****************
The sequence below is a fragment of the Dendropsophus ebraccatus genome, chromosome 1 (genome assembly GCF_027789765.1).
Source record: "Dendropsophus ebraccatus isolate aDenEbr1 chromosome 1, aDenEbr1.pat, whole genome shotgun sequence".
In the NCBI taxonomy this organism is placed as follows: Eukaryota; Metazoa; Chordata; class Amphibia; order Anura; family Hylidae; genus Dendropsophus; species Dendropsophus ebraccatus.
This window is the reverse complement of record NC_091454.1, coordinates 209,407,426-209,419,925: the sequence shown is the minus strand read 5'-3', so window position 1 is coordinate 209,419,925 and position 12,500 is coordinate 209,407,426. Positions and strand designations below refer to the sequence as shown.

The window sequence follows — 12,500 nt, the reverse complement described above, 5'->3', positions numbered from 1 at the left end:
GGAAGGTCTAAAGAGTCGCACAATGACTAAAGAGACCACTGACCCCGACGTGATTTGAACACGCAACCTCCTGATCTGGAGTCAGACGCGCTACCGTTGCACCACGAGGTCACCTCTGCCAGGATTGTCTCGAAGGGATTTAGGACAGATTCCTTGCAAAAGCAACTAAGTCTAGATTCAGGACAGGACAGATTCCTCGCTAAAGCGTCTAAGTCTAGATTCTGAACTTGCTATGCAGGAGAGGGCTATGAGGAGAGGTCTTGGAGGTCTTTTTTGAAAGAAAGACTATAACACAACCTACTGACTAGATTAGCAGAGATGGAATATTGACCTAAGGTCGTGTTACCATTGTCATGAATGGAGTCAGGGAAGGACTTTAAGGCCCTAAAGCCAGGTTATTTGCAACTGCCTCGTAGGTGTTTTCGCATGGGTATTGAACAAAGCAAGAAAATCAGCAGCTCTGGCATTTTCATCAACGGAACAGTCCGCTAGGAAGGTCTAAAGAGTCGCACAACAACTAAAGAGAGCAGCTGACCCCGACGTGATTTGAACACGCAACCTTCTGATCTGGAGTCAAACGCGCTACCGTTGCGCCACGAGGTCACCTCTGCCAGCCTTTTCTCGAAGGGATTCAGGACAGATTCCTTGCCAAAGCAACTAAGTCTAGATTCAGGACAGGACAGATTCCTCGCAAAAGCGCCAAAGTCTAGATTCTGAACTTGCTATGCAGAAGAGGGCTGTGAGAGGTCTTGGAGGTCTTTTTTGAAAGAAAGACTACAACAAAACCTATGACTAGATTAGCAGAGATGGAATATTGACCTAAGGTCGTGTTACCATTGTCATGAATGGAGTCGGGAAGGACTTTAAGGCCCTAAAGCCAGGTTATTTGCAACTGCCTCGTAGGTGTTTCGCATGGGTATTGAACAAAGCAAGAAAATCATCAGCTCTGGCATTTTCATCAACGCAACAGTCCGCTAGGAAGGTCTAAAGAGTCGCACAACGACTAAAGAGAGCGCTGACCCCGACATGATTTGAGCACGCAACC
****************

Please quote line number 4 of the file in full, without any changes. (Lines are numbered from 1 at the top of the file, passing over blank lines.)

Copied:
This window is the reverse complement of record NC_091454.1, coordinates 209,407,426-209,419,925: the sequence shown is the minus strand read 5'-3', so window position 1 is coordinate 209,419,925 and position 12,500 is coordinate 209,407,426. Positions and strand designations below refer to the sequence as shown.